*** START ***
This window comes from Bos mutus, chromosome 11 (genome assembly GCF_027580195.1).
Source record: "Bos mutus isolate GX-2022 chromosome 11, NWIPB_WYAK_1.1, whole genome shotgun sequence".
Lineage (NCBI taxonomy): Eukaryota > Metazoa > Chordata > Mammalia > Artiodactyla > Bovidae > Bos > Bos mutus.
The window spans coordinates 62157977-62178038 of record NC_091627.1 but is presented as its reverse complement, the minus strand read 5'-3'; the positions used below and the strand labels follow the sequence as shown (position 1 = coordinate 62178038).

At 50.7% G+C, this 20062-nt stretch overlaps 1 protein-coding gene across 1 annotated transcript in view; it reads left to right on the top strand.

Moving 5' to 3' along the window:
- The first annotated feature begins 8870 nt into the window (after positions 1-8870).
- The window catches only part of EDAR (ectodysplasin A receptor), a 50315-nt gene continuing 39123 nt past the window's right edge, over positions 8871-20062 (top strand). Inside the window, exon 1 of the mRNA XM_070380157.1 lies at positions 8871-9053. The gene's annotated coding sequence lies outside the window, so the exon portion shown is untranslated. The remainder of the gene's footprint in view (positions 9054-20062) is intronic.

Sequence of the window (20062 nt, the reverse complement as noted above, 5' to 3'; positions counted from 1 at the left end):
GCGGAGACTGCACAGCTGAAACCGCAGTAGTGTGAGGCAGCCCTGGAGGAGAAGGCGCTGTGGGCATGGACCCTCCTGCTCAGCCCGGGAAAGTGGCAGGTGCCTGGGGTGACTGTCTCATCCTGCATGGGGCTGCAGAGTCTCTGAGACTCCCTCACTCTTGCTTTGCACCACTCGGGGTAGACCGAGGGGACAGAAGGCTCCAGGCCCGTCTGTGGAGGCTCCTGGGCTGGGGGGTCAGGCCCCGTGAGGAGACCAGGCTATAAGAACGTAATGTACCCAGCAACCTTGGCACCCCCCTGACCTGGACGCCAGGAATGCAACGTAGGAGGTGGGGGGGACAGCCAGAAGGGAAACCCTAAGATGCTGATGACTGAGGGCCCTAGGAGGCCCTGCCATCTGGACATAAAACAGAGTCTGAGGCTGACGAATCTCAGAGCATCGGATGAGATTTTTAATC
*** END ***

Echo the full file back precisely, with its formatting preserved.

This window comes from Bos mutus, chromosome 11 (genome assembly GCF_027580195.1).
Source record: "Bos mutus isolate GX-2022 chromosome 11, NWIPB_WYAK_1.1, whole genome shotgun sequence".
Lineage (NCBI taxonomy): Eukaryota > Metazoa > Chordata > Mammalia > Artiodactyla > Bovidae > Bos > Bos mutus.
The window spans coordinates 62157977-62178038 of record NC_091627.1 but is presented as its reverse complement, the minus strand read 5'-3'; the positions used below and the strand labels follow the sequence as shown (position 1 = coordinate 62178038).

At 50.7% G+C, this 20062-nt stretch overlaps 1 protein-coding gene across 1 annotated transcript in view; it reads left to right on the top strand.

Moving 5' to 3' along the window:
- The first annotated feature begins 8870 nt into the window (after positions 1-8870).
- The window catches only part of EDAR (ectodysplasin A receptor), a 50315-nt gene continuing 39123 nt past the window's right edge, over positions 8871-20062 (top strand). Inside the window, exon 1 of the mRNA XM_070380157.1 lies at positions 8871-9053. The gene's annotated coding sequence lies outside the window, so the exon portion shown is untranslated. The remainder of the gene's footprint in view (positions 9054-20062) is intronic.

Sequence of the window (20062 nt, the reverse complement as noted above, 5' to 3'; positions counted from 1 at the left end):
GCGGAGACTGCACAGCTGAAACCGCAGTAGTGTGAGGCAGCCCTGGAGGAGAAGGCGCTGTGGGCATGGACCCTCCTGCTCAGCCCGGGAAAGTGGCAGGTGCCTGGGGTGACTGTCTCATCCTGCATGGGGCTGCAGAGTCTCTGAGACTCCCTCACTCTTGCTTTGCACCACTCGGGGTAGACCGAGGGGACAGAAGGCTCCAGGCCCGTCTGTGGAGGCTCCTGGGCTGGGGGGTCAGGCCCCGTGAGGAGACCAGGCTATAAGAACGTAATGTACCCAGCAACCTTGGCACCCCCCTGACCTGGACGCCAGGAATGCAACGTAGGAGGTGGGGGGGACAGCCAGAAGGGAAACCCTAAGATGCTGATGACTGAGGGCCCTAGGAGGCCCTGCCATCTGGACATAAAACAGAGTCTGAGGCTGACGAATCTCAGAGCATCGGATGAGATTTTTAATC